3. The main tasks of the mission were to:

  • Review methodological aspects of the Coordinated Direct Investment Survey (CDIS).

  • Evaluate the regulatory framework and the availability of information for launching the Coordinated Portfolio Investment Survey (CPIS).

  • Review the information available on external debt incurred through portfolio investment instruments, in order to adapt that information to the residence criteria of the BPM6.

  • Review the information available on insurance, in order to suggest requirements for achieving improvement in the collection and recording of this item.

  • Evaluate the Balance of International Transactions information to determine whether some deficiencies in the delivery of information can be remedied in this way, particularly with respect to the national airline.

  • Advise the Balance of Payments Department (DBP) on other topics that may arise during the mission.

II. Background

4. The DBP reports to the BCRES Office of Economic Studies and Statistics and is the area responsible for the compilation, generation, and quarterly dissemination of balance of payments and international investment position (IIP) statistics. In that capacity, the DBP also concerns itself with submitting information to the IMF with respect to other international statistical undertakings, such as the CDIS, the International Reserves and Foreign Currency Liquidity Template and, potentially, if defined accordingly, the CPIS. El Salvador is a subscriber to the Special Data Dissemination Standard.

5. Since April of this year, with dissemination of the figures corresponding to the fourth quarter of 2013, El Salvador’s balance of payments and IIP statistics are prepared on the basis of the principles and methodological guidelines prescribed in the BPM6. Thus, in the balance of payments, a distinction is made between goods and services for goods entering the country for processing and subsequent export as part of another good, based on whether or not a change in ownership occurs. Similarly, changes were made in the balance of services to include, as part of financial services, financial intermediation services indirectly measured, which were previously implicit in the interest figures. FDI is shown according to the criterion of classification of assets and liabilities and includes related operations with fellow enterprises abroad.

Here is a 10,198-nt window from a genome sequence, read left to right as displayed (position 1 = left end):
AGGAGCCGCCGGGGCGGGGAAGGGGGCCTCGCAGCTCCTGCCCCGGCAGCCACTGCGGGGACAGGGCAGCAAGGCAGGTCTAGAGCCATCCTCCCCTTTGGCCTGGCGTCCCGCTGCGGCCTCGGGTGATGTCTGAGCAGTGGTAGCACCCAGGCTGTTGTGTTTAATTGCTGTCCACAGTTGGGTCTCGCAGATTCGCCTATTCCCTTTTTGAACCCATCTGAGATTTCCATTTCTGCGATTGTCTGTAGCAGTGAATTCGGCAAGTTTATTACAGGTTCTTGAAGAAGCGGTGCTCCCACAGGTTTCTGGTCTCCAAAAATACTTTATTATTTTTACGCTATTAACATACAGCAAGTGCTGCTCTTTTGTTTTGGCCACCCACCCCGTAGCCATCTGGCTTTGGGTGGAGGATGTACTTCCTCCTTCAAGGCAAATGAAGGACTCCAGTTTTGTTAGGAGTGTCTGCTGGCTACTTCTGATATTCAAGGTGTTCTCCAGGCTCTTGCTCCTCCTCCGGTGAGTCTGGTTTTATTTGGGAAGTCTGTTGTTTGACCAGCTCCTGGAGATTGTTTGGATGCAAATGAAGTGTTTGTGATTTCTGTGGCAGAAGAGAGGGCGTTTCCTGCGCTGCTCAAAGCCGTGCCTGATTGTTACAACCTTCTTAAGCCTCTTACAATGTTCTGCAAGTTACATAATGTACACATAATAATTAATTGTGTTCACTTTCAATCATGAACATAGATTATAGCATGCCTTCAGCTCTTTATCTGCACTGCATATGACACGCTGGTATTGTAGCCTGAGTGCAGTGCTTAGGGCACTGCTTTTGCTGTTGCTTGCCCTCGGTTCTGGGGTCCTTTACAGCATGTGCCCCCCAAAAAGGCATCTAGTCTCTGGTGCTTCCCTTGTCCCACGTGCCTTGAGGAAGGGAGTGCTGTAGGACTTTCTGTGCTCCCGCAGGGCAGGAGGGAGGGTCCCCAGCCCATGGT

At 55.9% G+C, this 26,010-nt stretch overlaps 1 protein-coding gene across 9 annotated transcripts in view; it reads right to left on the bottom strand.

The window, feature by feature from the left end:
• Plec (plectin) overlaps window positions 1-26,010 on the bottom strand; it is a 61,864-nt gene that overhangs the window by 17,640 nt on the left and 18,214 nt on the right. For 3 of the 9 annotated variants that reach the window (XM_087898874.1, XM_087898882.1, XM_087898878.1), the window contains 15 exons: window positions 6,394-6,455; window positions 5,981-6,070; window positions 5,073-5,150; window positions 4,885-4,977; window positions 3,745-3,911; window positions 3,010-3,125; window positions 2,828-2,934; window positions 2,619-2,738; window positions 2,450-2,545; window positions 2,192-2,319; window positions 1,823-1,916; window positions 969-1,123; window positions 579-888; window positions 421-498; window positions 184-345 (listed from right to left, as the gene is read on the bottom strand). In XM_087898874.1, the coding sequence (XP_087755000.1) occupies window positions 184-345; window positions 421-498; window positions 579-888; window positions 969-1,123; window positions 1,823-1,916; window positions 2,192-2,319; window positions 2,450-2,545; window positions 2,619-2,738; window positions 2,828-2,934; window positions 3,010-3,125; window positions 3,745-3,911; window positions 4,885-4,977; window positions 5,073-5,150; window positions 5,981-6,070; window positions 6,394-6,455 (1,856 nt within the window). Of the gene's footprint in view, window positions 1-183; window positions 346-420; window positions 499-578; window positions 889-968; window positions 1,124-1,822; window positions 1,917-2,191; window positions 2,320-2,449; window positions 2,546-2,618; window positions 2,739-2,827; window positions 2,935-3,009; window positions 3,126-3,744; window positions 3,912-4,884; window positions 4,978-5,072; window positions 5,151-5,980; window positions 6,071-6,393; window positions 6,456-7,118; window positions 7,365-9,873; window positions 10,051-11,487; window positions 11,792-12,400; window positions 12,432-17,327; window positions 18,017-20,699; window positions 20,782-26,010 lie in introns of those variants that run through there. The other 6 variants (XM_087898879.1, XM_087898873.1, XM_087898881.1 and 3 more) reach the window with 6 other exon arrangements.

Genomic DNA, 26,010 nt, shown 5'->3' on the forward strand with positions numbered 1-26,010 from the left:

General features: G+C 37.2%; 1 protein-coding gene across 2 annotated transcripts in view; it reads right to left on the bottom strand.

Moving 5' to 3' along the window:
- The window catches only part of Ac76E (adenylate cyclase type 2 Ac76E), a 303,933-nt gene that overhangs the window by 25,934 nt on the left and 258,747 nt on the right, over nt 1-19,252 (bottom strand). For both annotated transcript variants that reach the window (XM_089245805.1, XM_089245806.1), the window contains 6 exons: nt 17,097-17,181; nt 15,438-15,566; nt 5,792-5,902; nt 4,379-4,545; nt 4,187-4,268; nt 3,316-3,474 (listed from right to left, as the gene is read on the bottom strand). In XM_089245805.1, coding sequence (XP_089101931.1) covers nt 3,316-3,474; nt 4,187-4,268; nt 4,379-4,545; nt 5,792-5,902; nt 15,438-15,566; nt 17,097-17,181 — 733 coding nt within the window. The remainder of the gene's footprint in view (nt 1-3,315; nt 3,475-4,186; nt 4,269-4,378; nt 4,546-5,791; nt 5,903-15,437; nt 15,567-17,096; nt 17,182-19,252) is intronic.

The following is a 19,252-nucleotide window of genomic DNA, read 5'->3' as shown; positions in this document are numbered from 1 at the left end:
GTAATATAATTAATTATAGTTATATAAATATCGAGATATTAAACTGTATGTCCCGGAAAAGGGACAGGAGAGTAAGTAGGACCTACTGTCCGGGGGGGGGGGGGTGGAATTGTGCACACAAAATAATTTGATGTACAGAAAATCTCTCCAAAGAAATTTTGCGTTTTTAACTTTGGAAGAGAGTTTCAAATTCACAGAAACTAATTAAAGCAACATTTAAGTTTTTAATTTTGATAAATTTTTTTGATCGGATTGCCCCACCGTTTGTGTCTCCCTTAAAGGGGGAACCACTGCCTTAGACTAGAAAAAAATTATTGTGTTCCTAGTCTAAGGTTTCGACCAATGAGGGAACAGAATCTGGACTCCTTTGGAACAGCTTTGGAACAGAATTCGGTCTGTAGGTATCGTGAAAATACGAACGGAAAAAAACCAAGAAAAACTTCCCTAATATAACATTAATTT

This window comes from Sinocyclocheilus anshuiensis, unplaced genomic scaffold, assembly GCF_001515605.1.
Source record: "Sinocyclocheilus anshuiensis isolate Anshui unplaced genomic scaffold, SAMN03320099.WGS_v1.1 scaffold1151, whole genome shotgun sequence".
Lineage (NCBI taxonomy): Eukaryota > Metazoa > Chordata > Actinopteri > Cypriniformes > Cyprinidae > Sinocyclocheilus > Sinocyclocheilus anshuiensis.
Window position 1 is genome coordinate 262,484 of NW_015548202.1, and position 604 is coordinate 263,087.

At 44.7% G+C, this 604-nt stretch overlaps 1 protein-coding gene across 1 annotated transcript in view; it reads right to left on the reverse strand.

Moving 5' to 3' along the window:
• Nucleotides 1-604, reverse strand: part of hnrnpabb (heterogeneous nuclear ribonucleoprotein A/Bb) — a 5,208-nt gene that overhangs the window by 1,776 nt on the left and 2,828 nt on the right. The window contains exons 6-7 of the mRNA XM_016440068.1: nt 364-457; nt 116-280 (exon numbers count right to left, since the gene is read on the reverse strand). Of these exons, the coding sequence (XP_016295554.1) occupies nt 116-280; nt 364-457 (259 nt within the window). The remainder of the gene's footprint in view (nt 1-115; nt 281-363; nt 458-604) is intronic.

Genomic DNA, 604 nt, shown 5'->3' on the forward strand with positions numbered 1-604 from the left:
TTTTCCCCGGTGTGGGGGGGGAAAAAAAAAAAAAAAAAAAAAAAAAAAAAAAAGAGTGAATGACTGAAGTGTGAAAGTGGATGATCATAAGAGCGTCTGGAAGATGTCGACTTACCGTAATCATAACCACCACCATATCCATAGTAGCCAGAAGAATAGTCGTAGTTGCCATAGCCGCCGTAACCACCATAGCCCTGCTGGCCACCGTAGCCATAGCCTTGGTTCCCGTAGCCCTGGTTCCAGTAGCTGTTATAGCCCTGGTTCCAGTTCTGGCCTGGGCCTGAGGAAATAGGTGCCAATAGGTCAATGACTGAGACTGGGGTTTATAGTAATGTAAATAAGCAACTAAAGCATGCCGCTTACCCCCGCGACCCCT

6. Obtaining the information that is used as the basis for constructing the balance of payments and IIP statistics starts with the quarterly application of a variety of questionnaires directed primarily to nonfinancial private sector economic units, as well as access to administrative and accounting information from public and financial sector entities.

III. Coordinated Direct Investment Survey

7. El Salvador has been participating in the CDIS since this exercise was promoted by the IMF in 2010 for reporting year-end 2009 figures. The information reported to the IMF includes data on positions in direct investment received from abroad (inward) as well as investments made by residents abroad (outward). The positions are in turn classified as direct capital contributions (equity) and those related to debt instruments.

8. For purposes of complying with the requirements of the CDIS and the BPM6, the DBP has expanded the questionnaire it has traditionally used to capture DFI information (Survey of Foreign Investment Companies and/or Participation Abroad). Thus, the new form now includes a specific section intended to obtain data on the positions, flows, and revaluations associated with resident enterprises’ operations with nonresident fellow enterprises.

9. FDI statistics are compiled and produced by the BCRES because none of the official agencies related to the phenomenon are effectively able to do so. The Ministry of Economy lacks operational capacity to force companies to comply with the obligation to record foreign capital contributions, while El Salvador’s Exports and Investment Promotion Agency only has information regarding intended investment commitments but not the amounts actually invested nor the timing thereof.

10. In principle, the above-mentioned survey seeks to obtain information on the universe of enterprises with FDI that are operating in the country. However, given the lack of legal provisions requiring companies to respond and the already noted lack of effective support from other public entities, the identification and subsequent collection of data on such enterprises becomes difficult. To maintain good coverage, the DBP carries out frequent exercises to compare its own directory of enterprises with the directory used by the General Directorate of Statistics and Census in its economic surveys. In this way, DBP staff ensures that at least the largest companies are being contacted.

11. Based on the exercise cited in the previous paragraph, it is estimated that in the case of the survey taken in 2012, about 80 percent of enterprises were surveyed, including most of the largest enterprises, so that it is reasonable to think that in value terms the coverage should exceed that percentage. For that same year, the survey response rate was approximately 70 percent, which means that the FDI figure yielded by the survey should have covered between 55 percent and 60 percent of the total. An inference is made in order to compensate for non-response, based on repeating the final position figure reported by each enterprise. It should be noted that reported flows are not affected (i.e., the inference only affects the positions data).

12. The questionnaire used to capture information on (inward and outward) FDI consists of a broad form that additionally considers other information needs, such as data on enterprises with FDI corresponding to the balance of services, as well as other financial items that do not represent FDI. The questionnaire requires enterprises to report data related to initial and final asset and liabilities positions, related transactions, as well as variations due to revaluation of the various FDI concepts: equity, debt, and reinvested earnings. In addition, to comply with the requirements of the BPM6, a section was added for recording FDI concepts related to fellow enterprises.